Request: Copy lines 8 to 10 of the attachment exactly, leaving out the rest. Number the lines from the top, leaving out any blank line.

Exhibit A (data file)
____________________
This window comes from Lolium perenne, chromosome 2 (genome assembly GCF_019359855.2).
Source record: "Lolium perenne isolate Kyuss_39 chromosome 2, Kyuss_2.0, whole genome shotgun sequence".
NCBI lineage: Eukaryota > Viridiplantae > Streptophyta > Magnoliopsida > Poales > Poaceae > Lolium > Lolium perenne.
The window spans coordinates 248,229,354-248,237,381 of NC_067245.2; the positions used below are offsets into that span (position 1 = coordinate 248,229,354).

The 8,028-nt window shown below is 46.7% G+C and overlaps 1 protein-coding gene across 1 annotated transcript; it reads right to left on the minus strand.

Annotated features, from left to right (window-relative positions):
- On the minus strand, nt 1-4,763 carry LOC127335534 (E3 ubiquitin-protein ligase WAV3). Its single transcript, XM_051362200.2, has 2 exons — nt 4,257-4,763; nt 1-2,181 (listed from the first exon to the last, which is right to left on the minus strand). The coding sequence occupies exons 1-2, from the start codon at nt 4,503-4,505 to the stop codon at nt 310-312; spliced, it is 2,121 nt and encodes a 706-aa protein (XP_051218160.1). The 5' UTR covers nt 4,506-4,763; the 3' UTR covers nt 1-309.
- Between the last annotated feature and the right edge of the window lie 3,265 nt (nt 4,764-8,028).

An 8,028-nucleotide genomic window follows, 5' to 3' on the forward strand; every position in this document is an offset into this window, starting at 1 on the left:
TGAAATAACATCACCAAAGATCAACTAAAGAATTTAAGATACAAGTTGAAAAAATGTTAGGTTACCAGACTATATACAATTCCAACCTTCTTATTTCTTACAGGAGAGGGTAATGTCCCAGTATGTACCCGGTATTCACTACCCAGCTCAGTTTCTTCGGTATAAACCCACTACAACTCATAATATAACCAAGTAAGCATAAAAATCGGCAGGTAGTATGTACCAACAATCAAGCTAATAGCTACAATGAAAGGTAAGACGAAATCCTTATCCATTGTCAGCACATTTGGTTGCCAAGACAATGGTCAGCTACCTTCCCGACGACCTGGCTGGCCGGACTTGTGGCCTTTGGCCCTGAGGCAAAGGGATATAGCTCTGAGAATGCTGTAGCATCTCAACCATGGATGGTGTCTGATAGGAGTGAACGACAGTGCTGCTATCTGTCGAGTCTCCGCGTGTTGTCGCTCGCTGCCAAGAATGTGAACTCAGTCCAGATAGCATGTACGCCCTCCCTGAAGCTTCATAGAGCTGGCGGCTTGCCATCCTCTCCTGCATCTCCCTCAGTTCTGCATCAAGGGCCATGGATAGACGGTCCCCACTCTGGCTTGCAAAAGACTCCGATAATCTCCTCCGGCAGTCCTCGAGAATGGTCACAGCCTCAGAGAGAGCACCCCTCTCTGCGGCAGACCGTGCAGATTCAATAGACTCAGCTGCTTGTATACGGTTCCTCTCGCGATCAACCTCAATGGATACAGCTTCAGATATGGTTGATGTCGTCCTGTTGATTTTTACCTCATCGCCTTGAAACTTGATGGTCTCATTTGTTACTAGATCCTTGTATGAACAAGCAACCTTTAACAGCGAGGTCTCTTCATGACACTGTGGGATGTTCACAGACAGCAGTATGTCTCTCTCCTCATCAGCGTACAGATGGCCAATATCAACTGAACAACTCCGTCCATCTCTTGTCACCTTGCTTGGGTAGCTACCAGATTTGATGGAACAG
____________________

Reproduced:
- Between the last annotated feature and the right edge of the window lie 3,265 nt (nt 4,764-8,028).

An 8,028-nucleotide genomic window follows, 5' to 3' on the forward strand; every position in this document is an offset into this window, starting at 1 on the left:
TGAAATAACATCACCAAAGATCAACTAAAGAATTTAAGATACAAGTTGAAAAAATGTTAGGTTACCAGACTATATACAATTCCAACCTTCTTATTTCTTACAGGAGAGGGTAATGTCCCAGTATGTACCCGGTATTCACTACCCAGCTCAGTTTCTTCGGTATAAACCCACTACAACTCATAATATAACCAAGTAAGCATAAAAATCGGCAGGTAGTATGTACCAACAATCAAGCTAATAGCTACAATGAAAGGTAAGACGAAATCCTTATCCATTGTCAGCACATTTGGTTGCCAAGACAATGGTCAGCTACCTTCCCGACGACCTGGCTGGCCGGACTTGTGGCCTTTGGCCCTGAGGCAAAGGGATATAGCTCTGAGAATGCTGTAGCATCTCAACCATGGATGGTGTCTGATAGGAGTGAACGACAGTGCTGCTATCTGTCGAGTCTCCGCGTGTTGTCGCTCGCTGCCAAGAATGTGAACTCAGTCCAGATAGCATGTACGCCCTCCCTGAAGCTTCATAGAGCTGGCGGCTTGCCATCCTCTCCTGCATCTCCCTCAGTTCTGCATCAAGGGCCATGGATAGACGGTCCCCACTCTGGCTTGCAAAAGACTCCGATAATCTCCTCCGGCAGTCCTCGAGAATGGTCACAGCCTCAGAGAGAGCACCCCTCTCTGCGGCAGACCGTGCAGATTCAATAGACTCAGCTGCTTGTATACGGTTCCTCTCGCGATCAACCTCAATGGATACAGCTTCAGATATGGTTGATGTCGTCCTGTTGATTTTTACCTCATCGCCTTGAAACTTGATGGTCTCATTTGTTACTAGATCCTTGTATGAACAAGCAACCTTTAACAGCGAGGTCTCTTCATGACACTGTGGGATGTTCACAGACAGCAGTATGTCTCTCTCCTCATCAGCGTACAGATGGCCAATATCAACTGAACAACTCCGTCCATCTCTTGTCACCTTGCTTGGGTAGCTACCAGATTTGATGGAACAG